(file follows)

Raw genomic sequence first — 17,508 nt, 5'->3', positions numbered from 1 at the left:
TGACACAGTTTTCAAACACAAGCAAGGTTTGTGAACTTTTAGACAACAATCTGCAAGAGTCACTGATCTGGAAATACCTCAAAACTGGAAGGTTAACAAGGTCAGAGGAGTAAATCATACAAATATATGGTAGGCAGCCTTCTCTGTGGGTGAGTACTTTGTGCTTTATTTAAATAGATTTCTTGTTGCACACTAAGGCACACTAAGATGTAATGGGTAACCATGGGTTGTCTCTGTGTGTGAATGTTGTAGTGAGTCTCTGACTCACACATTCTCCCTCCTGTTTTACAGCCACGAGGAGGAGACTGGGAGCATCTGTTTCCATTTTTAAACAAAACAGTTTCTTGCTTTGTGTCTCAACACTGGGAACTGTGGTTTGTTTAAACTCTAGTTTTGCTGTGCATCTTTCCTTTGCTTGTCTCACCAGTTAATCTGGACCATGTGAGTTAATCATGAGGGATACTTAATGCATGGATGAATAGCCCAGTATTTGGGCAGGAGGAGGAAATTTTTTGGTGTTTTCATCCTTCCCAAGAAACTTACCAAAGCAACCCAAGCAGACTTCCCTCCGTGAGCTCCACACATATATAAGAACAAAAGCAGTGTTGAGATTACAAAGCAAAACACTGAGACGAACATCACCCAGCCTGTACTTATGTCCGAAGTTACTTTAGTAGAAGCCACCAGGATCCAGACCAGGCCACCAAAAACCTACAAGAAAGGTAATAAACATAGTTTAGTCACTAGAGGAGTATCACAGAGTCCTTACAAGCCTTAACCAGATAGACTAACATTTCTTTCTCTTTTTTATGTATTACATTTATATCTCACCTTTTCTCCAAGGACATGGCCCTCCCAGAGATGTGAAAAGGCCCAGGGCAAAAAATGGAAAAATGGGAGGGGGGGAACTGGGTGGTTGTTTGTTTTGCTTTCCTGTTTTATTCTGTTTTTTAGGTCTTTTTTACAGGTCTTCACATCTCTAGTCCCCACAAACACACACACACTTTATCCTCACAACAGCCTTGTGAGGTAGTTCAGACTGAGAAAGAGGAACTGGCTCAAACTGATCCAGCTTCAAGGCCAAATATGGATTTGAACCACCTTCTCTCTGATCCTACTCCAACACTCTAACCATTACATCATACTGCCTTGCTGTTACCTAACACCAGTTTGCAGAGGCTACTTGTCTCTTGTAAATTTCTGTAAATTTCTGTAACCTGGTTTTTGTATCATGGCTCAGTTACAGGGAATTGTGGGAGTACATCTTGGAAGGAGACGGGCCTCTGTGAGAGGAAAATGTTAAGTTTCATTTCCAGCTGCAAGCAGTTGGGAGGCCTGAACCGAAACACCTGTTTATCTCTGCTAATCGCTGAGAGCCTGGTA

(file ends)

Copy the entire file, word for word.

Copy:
Raw genomic sequence first — 17,508 nt, 5'->3', positions numbered from 1 at the left:
TGACACAGTTTTCAAACACAAGCAAGGTTTGTGAACTTTTAGACAACAATCTGCAAGAGTCACTGATCTGGAAATACCTCAAAACTGGAAGGTTAACAAGGTCAGAGGAGTAAATCATACAAATATATGGTAGGCAGCCTTCTCTGTGGGTGAGTACTTTGTGCTTTATTTAAATAGATTTCTTGTTGCACACTAAGGCACACTAAGATGTAATGGGTAACCATGGGTTGTCTCTGTGTGTGAATGTTGTAGTGAGTCTCTGACTCACACATTCTCCCTCCTGTTTTACAGCCACGAGGAGGAGACTGGGAGCATCTGTTTCCATTTTTAAACAAAACAGTTTCTTGCTTTGTGTCTCAACACTGGGAACTGTGGTTTGTTTAAACTCTAGTTTTGCTGTGCATCTTTCCTTTGCTTGTCTCACCAGTTAATCTGGACCATGTGAGTTAATCATGAGGGATACTTAATGCATGGATGAATAGCCCAGTATTTGGGCAGGAGGAGGAAATTTTTTGGTGTTTTCATCCTTCCCAAGAAACTTACCAAAGCAACCCAAGCAGACTTCCCTCCGTGAGCTCCACACATATATAAGAACAAAAGCAGTGTTGAGATTACAAAGCAAAACACTGAGACGAACATCACCCAGCCTGTACTTATGTCCGAAGTTACTTTAGTAGAAGCCACCAGGATCCAGACCAGGCCACCAAAAACCTACAAGAAAGGTAATAAACATAGTTTAGTCACTAGAGGAGTATCACAGAGTCCTTACAAGCCTTAACCAGATAGACTAACATTTCTTTCTCTTTTTTATGTATTACATTTATATCTCACCTTTTCTCCAAGGACATGGCCCTCCCAGAGATGTGAAAAGGCCCAGGGCAAAAAATGGAAAAATGGGAGGGGGGGAACTGGGTGGTTGTTTGTTTTGCTTTCCTGTTTTATTCTGTTTTTTAGGTCTTTTTTACAGGTCTTCACATCTCTAGTCCCCACAAACACACACACACTTTATCCTCACAACAGCCTTGTGAGGTAGTTCAGACTGAGAAAGAGGAACTGGCTCAAACTGATCCAGCTTCAAGGCCAAATATGGATTTGAACCACCTTCTCTCTGATCCTACTCCAACACTCTAACCATTACATCATACTGCCTTGCTGTTACCTAACACCAGTTTGCAGAGGCTACTTGTCTCTTGTAAATTTCTGTAAATTTCTGTAACCTGGTTTTTGTATCATGGCTCAGTTACAGGGAATTGTGGGAGTACATCTTGGAAGGAGACGGGCCTCTGTGAGAGGAAAATGTTAAGTTTCATTTCCAGCTGCAAGCAGTTGGGAGGCCTGAACCGAAACACCTGTTTATCTCTGCTAATCGCTGAGAGCCTGGTA